By Tracey Dowdy
While some school districts have opted or moved to in-person learning for the 2020-2021 school year, others have chosen to go virtual or have been forced to backtrack, scrapping plans to be in the classroom.
For years, parents have wrestled with “how much is too much” when it comes to screen time, but there’s nothing like a global pandemic and forced quarantining to toss those guidelines out the window. Our screens have not only been tools for virtual learning, but they’ve also kept us connected to friends and family, a welcome de-stressor, and a source of distraction.
While the balancing act of managing screen time may seem pointless right now, there are steps you can set to help set reasonable boundaries for both you and your children. Caroline Knorr, Common Sense Media’s parenting editor, suggests parents label the day’s activities for what they are. “When you have a common vocabulary for their daily activities, such as ‘playtime,’ ‘work time,’ ‘friend time,’ ‘family time,’ and ‘downtime,’ you can communicate a lot more clearly – and honestly – about what your kid is doing, what they should be doing, and what they want to be doing. This reframes the ‘screen time’ conversation into which elements make up a healthy life — one that balances learning with play, exercise with relaxation, and responsibilities with social time.”
Start by creating a Family Technology Contract to set everyone up for success instead of frustration and tears. It’s going to look different in this season rather than what it would have looked like this time last year, but by establishing reasonable boundaries you both agree on, you can guide them to set their targets for the day. For example, if they want to hop online and play Fortnite with friends after dinner, ask them, “How much time do you need for homework? Two hours? Okay, then you need to start now so you’ll be done in time to play.” By including them in the discussion, you’ve made them accountable for their choices and help them to understand the importance of setting priorities to accomplish their goals.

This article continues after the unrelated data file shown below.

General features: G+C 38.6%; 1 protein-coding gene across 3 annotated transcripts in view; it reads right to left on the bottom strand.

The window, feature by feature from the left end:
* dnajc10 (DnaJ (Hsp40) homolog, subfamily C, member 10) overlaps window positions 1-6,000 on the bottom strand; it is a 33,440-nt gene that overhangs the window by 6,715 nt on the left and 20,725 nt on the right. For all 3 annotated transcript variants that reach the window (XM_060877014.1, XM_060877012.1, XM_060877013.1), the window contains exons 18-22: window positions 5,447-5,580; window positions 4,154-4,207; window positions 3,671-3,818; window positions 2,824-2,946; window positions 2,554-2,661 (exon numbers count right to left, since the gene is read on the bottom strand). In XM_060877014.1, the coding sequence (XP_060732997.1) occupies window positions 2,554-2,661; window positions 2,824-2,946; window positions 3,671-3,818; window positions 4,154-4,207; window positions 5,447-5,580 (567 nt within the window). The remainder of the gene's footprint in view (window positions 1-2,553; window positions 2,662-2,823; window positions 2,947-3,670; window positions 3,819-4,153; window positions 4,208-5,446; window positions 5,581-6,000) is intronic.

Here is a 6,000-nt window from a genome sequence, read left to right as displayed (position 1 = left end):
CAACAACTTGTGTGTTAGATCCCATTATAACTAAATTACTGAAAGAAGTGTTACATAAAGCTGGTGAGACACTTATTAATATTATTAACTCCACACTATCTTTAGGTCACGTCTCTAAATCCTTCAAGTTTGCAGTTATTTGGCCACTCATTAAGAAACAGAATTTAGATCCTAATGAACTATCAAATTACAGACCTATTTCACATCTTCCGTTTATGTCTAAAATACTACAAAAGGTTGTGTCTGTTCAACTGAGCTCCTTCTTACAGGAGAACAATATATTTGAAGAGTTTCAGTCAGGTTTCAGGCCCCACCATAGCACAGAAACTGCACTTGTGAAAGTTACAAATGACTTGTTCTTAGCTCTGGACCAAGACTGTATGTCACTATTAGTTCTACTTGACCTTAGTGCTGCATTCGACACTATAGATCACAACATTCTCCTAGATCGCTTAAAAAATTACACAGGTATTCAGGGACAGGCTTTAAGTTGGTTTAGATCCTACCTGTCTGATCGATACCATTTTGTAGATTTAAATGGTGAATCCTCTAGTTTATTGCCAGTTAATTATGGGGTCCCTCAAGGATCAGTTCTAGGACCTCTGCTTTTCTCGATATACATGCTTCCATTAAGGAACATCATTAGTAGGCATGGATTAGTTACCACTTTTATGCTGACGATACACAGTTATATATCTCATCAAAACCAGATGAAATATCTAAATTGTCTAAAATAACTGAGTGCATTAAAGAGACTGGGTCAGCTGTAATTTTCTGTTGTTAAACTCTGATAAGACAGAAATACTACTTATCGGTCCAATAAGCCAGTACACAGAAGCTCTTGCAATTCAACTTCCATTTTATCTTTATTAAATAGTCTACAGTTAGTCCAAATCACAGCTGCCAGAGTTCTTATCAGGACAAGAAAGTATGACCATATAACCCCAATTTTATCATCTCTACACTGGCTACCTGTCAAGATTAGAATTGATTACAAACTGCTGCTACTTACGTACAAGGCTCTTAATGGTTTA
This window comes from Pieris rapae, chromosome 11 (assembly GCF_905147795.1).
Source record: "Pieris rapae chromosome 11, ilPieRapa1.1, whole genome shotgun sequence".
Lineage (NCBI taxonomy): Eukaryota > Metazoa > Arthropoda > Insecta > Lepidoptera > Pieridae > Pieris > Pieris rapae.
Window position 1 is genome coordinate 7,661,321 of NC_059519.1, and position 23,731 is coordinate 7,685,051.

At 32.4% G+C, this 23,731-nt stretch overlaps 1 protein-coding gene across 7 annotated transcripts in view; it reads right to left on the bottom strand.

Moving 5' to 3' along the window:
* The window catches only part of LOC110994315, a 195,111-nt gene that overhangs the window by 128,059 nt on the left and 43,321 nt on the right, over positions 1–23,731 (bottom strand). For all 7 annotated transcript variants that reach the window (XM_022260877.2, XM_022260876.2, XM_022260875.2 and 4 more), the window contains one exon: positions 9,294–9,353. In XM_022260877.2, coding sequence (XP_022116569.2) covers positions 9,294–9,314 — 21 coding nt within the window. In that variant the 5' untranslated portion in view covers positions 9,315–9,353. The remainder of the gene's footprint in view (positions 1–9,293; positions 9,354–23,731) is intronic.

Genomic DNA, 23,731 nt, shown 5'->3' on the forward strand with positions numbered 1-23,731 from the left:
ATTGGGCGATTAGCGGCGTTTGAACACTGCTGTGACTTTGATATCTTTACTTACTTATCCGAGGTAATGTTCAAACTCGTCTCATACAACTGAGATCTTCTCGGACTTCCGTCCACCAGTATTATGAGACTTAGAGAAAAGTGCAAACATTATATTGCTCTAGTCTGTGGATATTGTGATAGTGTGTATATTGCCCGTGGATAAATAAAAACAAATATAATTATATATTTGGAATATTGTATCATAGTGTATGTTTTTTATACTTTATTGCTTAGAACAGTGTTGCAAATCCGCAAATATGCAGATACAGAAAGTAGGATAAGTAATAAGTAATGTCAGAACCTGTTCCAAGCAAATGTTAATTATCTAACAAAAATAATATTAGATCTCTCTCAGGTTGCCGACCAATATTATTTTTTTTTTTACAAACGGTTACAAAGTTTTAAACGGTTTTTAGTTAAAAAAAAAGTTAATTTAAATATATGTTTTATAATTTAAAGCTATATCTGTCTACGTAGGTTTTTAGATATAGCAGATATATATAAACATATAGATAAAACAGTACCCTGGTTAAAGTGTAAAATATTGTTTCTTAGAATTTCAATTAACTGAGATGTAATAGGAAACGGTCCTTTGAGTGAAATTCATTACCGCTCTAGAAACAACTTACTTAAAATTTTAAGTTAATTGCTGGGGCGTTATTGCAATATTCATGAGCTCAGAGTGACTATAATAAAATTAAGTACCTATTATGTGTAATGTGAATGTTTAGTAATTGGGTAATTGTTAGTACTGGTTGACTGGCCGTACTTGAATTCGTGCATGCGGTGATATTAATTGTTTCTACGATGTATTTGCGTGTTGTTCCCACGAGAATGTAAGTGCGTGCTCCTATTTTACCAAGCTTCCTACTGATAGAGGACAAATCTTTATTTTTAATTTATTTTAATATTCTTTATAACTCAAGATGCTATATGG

Set aside no-tech times or locations within your home. Now that school is online – even if you’re in-person, some learning elements are internet-based – if you aren’t intentional, it’s easy for technology to take over every aspect of your home life. Set boundaries like no devices at the dinner table, time limits for gaming or streaming entertainment, and remember to set parental controls.
Interestingly, for years we’ve been wary of building relationships over social media, yet in 2020 those online relationships have been a lifeline for students who desperately miss their friends. Yet, those same risks – bullying, online predators, and risky behaviors – are still reasons to monitor their online activity. There are plenty of resources to help you safeguard your children and give you peace of mind.
Above all, set a good example. Your children may do what you say now, but long term, they’ll do what you do. Put your devices aside and go play. Build Legos, play in the leaves in the backyard, kick a soccer ball around, or have them teach you the latest TikTok dance craze. Create together – bake some cookies, paint, play with Play-Doh, or have puzzle races and see who can put theirs together the fastest. In a season when we’re immersed in technology, it’s essential to teach your children to value human connection and real-world relationships, and there’s none more important than family.
Tracey Dowdy is a freelance writer based just outside Washington DC. After years working for non-profits and charities, she now freelances, edits, and researches on subjects ranging from family and education to history and trends in technology. Follow Tracey on Twitter.